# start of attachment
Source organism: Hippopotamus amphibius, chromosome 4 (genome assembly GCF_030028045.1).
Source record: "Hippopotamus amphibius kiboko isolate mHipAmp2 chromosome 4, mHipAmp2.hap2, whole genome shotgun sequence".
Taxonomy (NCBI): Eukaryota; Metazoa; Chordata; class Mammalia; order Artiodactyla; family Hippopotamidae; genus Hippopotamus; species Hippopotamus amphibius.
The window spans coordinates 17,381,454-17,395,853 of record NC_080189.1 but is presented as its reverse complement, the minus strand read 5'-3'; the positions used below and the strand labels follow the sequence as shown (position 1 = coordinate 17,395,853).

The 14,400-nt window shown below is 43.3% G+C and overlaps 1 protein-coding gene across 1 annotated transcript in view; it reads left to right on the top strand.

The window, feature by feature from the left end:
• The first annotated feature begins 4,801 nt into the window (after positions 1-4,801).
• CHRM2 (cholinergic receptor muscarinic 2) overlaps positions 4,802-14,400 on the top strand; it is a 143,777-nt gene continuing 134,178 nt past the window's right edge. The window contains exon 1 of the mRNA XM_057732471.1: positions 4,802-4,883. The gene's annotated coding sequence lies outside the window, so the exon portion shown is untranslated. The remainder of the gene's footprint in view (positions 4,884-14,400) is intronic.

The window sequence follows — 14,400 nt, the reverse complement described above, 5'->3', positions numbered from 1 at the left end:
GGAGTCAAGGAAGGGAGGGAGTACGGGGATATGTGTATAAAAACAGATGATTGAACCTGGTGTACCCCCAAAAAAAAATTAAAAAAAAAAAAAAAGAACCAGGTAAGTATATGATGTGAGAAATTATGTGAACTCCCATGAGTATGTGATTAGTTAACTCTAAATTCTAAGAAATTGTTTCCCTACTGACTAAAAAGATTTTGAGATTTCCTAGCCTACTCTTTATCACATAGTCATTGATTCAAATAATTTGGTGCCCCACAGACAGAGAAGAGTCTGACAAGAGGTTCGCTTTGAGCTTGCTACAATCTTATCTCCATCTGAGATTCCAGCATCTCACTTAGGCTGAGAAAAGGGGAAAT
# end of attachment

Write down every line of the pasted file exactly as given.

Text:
Source organism: Hippopotamus amphibius, chromosome 4 (genome assembly GCF_030028045.1).
Source record: "Hippopotamus amphibius kiboko isolate mHipAmp2 chromosome 4, mHipAmp2.hap2, whole genome shotgun sequence".
Taxonomy (NCBI): Eukaryota; Metazoa; Chordata; class Mammalia; order Artiodactyla; family Hippopotamidae; genus Hippopotamus; species Hippopotamus amphibius.
The window spans coordinates 17,381,454-17,395,853 of record NC_080189.1 but is presented as its reverse complement, the minus strand read 5'-3'; the positions used below and the strand labels follow the sequence as shown (position 1 = coordinate 17,395,853).

The 14,400-nt window shown below is 43.3% G+C and overlaps 1 protein-coding gene across 1 annotated transcript in view; it reads left to right on the top strand.

The window, feature by feature from the left end:
• The first annotated feature begins 4,801 nt into the window (after positions 1-4,801).
• CHRM2 (cholinergic receptor muscarinic 2) overlaps positions 4,802-14,400 on the top strand; it is a 143,777-nt gene continuing 134,178 nt past the window's right edge. The window contains exon 1 of the mRNA XM_057732471.1: positions 4,802-4,883. The gene's annotated coding sequence lies outside the window, so the exon portion shown is untranslated. The remainder of the gene's footprint in view (positions 4,884-14,400) is intronic.

The window sequence follows — 14,400 nt, the reverse complement described above, 5'->3', positions numbered from 1 at the left end:
GGAGTCAAGGAAGGGAGGGAGTACGGGGATATGTGTATAAAAACAGATGATTGAACCTGGTGTACCCCCAAAAAAAAATTAAAAAAAAAAAAAAAGAACCAGGTAAGTATATGATGTGAGAAATTATGTGAACTCCCATGAGTATGTGATTAGTTAACTCTAAATTCTAAGAAATTGTTTCCCTACTGACTAAAAAGATTTTGAGATTTCCTAGCCTACTCTTTATCACATAGTCATTGATTCAAATAATTTGGTGCCCCACAGACAGAGAAGAGTCTGACAAGAGGTTCGCTTTGAGCTTGCTACAATCTTATCTCCATCTGAGATTCCAGCATCTCACTTAGGCTGAGAAAAGGGGAAAT